Arsenic exposure can activate Akt in a PI3K-depedent manner in human urothelial cells and keracinocytes (Eblin et al. 2007; Ouyang et al. 2008). In addition, Zhang ec al. (2011) recently found thac down-regulation of protein phosphatase 2A and pleckstrin homology domain leucine-rich repeat protein phosphatase 2 contribute to Akt activation in arsenite-treated mouse epidermal JB6 CI41 cells. These findings indicate that different mechanisms of Akt activation by arsenic exposure exist in different kinds of cells. In the present study, we found that Akt activation in As-transformed HBECs depended on PI3K activity as inhibition of PI3K diminished Akt phosphorylation at both serine 473 and threonine 308 sites. Moreover, inactivation of Akt by treatment with a PI3K inhibitor or an Akt inhibitor similarly and significantly reduced the expression of ZEB1 and ZEB2, cell migration, and invasion.

ZEB1 and ZEB2 are EMT-inducing transcription factors (Peinado et al. 2007). Our recent study indicated that arsenic exposure caused EMT of [p53.sup.low]HBECs by inducing the expression of ZEB1 and ZEB2 without affecting the expression of other EMT-inducing transcription factors (Wang et ill. 2011). While EMT is generally considered a late event in cancer progression, our and other recent findings provide evidence that EMT may also play a role in arsenic-caused or tobacco-carcinogen--caused HBEC transformation, the initial step of carcinogenesis (Tellez et al. 2011; Wang et al. 2011). Although we demonstrated an important role for Akt activation in promoting As-transformed HBEC migration and invasion, it remains to be determined whether Akt is activated during the early stage of HBEC transformation and whether Akt activation is required for HBEC transformation by arsenic. Because Akt can be activated in human urothelial cells and kcratinocytes during short-and long-term arsenic exposure (Eblin et al. 2007; Ouyang et al. 2008), further studies are warranted to investigate Akt activation status in HBECs during early arsenic exposure and whether Akt activation contributes to HBEC transformation by arsenic. Findings from this and future studies will help establish Akt as a key molecular target for the prevention and treatment of human lung cancer resulting from arsenic exposure.

Conclusions

The present study is the first to focus on characterizing As-transformed cell migratory and invasive behavior and the underlying mechanism. We demonstrated that As-transformed HBECs have strong migratory and invasive capability. While both Akt and Erkl/2 are highly activated in As-transformed HBECs, it is mainly the activation of Akt, and not Erk/1/2, that enables As-transformed HBEC migration and invasion. Further, Akt activation drives cell migration and invasion through promoting the expression of EMT-inducing transcription factors ZEB1 and ZEB2. Given the critical role of Akt, ZEB1, and ZEB2 in cancer progression (Altomare and Testa 2005; LoPiccolo et at 2008; Pcinado et a!. 2007), the findings from this study provide additional novel evidence that Ala activation may play an important role in arsenic lung carcinogenesis by promoting As-transformed HBEC migration and invasion.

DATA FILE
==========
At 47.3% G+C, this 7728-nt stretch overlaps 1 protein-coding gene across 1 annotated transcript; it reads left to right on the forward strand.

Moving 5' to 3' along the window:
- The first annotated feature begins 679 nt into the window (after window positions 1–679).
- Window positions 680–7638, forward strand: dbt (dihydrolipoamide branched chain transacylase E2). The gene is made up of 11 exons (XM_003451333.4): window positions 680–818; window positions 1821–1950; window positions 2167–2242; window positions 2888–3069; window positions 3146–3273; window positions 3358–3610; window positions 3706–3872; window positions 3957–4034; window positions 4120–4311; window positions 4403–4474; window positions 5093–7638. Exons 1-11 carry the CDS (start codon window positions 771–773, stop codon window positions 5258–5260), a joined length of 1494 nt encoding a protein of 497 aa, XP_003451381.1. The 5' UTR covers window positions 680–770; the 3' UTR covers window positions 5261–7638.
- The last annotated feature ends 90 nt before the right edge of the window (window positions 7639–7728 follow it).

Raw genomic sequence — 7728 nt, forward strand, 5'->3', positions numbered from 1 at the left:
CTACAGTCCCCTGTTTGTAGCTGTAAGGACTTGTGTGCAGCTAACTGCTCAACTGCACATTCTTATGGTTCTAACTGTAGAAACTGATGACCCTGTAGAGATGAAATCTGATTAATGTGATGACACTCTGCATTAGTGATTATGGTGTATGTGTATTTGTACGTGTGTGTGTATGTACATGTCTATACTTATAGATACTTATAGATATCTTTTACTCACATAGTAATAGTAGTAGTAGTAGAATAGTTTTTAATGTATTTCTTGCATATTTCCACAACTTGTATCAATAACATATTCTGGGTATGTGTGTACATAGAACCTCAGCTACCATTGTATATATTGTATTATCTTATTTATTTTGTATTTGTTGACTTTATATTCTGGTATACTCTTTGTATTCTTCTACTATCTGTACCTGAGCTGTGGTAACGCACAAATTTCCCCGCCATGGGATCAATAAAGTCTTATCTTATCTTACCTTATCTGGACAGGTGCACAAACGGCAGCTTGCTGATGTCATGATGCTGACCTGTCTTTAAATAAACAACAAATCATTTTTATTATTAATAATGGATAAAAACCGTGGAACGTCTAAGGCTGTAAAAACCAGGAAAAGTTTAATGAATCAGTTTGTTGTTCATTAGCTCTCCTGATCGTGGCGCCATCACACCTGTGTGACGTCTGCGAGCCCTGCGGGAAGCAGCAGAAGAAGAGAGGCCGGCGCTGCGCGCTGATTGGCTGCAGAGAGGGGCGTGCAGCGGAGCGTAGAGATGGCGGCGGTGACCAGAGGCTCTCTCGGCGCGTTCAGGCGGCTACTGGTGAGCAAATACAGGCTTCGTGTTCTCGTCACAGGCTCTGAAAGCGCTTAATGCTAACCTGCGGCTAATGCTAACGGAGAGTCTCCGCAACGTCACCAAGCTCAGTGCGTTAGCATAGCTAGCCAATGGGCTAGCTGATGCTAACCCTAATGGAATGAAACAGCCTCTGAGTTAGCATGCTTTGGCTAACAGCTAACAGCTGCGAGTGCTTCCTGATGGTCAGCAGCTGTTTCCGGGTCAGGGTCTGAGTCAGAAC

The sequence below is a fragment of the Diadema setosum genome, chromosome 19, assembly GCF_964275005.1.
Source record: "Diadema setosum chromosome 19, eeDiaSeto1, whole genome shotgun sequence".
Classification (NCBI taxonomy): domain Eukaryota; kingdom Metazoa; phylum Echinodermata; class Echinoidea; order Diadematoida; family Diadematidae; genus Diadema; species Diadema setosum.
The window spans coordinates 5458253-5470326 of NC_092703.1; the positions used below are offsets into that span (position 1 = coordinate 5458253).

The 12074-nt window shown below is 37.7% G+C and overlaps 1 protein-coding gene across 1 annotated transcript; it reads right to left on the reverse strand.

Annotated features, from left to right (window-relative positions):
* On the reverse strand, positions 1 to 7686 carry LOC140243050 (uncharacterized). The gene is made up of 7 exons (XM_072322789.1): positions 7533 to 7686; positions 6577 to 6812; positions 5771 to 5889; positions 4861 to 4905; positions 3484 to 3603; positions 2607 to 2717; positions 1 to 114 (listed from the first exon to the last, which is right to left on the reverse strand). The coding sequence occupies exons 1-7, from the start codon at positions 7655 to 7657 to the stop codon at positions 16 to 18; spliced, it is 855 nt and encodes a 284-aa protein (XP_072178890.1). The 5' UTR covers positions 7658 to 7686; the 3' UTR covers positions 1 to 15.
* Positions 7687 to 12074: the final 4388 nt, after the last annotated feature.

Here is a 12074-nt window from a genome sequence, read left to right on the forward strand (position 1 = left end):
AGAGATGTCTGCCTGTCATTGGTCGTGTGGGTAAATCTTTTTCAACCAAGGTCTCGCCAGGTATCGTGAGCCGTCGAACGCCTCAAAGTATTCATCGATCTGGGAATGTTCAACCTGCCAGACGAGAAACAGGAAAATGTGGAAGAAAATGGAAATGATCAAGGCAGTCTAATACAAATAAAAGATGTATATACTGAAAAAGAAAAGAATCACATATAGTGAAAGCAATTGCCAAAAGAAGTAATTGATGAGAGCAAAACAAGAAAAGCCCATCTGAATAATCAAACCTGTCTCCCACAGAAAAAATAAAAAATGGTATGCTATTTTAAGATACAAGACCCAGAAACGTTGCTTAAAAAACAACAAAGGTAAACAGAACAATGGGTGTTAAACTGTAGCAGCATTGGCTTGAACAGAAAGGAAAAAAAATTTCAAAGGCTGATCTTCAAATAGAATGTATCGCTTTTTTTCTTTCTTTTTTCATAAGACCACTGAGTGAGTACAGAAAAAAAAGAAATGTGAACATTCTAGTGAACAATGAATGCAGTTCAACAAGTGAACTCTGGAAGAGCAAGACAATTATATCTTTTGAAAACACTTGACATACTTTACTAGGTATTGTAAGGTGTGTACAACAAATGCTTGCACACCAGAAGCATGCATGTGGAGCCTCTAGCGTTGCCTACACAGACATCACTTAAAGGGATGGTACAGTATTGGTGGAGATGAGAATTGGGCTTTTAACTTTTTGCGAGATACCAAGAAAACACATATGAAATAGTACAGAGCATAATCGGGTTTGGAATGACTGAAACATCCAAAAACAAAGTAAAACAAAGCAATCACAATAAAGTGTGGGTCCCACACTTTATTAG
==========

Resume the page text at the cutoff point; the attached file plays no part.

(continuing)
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Zhishan Wang, (1) Junling Yang, (1) Theresa Fisher, (1) Hua Xiao, (1)Yiguo Jiang, (2) and Chengfeng Yang (1), (3)

(1)Department of Physiology, Michigan State University, East Lansing, Michigan, USA; (2)lnstitute for Chemical Carcinogenesis, State Key Laboratory of Respiratory Diseases, Guangzhou Medical University, Guangzhou, People's Republic of China; (3)Center for Integrative Toxicology, Michigan State University, East Lansing, Michigan, USA

Address correspondence to C. Yang, Department of Physiology, Michigan State University, 2201 Biomedical Physical Sciences, East Lansing, MI 48824 USA. Telephone: (517) 884-5153. Fax: (517) 355-5125- E-mail: yangcf@msu.edu

Supplemental Material is available online (http://dx.doi.org/10.l289/ehp.l104061).

This work was supported by National Institute of Environmental Health Sciences grant 1R01ESO1777701A1 to C.Y.

The authors declare they have no actual or potential competing financial interests.

Received 13 June 2011; accepted 27 September 2011.
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Title Annotation:Research
Author:Wang, Zhishan; Yang, Junling; Fisher, Theresa; Xiao, Hua; Jiang, Yiguo; Yang, Chengfeng
Publication:Environmental Health Perspectives
Article Type:Report
Geographic Code:1USA
Date:Jan 1, 2012
Words:5250